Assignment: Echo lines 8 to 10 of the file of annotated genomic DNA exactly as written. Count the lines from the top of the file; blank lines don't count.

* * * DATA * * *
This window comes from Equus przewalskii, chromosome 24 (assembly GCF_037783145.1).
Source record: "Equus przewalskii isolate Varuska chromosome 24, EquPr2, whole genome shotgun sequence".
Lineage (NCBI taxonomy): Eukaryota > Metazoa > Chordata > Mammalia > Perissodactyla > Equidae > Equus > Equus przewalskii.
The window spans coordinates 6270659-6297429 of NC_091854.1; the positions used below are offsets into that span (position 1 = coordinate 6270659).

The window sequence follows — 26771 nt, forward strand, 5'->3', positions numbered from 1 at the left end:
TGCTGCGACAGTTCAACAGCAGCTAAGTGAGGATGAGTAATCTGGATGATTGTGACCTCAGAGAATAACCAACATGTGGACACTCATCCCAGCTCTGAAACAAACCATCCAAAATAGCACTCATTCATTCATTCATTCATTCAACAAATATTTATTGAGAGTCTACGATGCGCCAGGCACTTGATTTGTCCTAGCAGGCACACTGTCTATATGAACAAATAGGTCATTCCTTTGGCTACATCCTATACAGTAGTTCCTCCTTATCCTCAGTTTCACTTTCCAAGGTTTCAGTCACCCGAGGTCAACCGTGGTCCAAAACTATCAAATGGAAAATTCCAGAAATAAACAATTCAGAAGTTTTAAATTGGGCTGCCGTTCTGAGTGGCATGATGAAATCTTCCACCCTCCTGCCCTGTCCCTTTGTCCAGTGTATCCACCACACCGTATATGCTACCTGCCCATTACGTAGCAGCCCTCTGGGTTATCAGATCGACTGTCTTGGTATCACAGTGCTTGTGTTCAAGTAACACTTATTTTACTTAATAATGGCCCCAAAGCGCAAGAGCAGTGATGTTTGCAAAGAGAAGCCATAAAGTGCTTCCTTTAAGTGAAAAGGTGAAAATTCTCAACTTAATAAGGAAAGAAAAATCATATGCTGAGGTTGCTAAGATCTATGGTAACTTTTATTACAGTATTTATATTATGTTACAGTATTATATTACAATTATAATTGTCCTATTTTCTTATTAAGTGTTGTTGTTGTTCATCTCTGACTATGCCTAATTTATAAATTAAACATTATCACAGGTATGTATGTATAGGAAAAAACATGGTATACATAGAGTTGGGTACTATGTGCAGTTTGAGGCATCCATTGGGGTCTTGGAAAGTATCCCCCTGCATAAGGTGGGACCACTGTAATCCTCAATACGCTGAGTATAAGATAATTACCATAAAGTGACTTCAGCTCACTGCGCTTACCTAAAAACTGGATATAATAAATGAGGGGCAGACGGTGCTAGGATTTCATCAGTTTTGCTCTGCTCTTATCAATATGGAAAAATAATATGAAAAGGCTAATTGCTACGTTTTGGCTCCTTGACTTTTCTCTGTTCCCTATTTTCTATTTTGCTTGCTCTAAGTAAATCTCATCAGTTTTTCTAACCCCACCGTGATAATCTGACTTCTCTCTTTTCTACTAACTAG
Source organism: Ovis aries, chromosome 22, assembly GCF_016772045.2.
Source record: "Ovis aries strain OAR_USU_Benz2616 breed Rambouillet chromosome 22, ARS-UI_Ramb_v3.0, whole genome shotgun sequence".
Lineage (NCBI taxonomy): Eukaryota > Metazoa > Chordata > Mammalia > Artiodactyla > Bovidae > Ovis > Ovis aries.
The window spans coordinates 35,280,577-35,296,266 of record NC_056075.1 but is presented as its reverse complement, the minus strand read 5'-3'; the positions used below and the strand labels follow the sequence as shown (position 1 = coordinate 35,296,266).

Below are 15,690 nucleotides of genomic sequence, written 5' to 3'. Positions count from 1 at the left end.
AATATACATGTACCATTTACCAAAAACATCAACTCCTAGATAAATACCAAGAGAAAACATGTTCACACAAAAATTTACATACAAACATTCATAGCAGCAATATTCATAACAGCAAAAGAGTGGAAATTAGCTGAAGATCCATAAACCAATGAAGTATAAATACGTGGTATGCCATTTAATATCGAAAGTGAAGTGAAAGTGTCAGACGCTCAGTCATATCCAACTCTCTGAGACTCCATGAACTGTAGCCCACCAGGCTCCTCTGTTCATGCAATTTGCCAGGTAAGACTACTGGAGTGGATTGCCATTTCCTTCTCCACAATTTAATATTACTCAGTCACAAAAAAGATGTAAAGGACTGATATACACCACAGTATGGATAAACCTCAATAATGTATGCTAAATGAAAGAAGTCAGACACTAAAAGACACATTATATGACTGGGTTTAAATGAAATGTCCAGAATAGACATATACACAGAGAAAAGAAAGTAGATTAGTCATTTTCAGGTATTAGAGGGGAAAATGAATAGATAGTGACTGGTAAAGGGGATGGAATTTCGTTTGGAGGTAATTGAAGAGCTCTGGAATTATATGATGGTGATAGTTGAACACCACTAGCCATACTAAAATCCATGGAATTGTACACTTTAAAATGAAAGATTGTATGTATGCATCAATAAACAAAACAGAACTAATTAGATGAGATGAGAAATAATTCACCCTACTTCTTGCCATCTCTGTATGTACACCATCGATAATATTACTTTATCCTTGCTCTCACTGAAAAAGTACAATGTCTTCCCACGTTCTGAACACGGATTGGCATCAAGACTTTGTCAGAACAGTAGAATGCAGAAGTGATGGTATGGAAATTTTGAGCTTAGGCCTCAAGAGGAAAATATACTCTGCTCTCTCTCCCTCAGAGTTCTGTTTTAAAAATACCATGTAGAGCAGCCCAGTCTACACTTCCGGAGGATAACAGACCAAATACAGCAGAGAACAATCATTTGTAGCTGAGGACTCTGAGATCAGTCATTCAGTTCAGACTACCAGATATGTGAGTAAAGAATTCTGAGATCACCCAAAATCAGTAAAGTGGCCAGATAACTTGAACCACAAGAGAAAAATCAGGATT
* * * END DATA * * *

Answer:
Source record: "Ovis aries strain OAR_USU_Benz2616 breed Rambouillet chromosome 22, ARS-UI_Ramb_v3.0, whole genome shotgun sequence".
Lineage (NCBI taxonomy): Eukaryota > Metazoa > Chordata > Mammalia > Artiodactyla > Bovidae > Ovis > Ovis aries.
The window spans coordinates 35,280,577-35,296,266 of record NC_056075.1 but is presented as its reverse complement, the minus strand read 5'-3'; the positions used below and the strand labels follow the sequence as shown (position 1 = coordinate 35,296,266).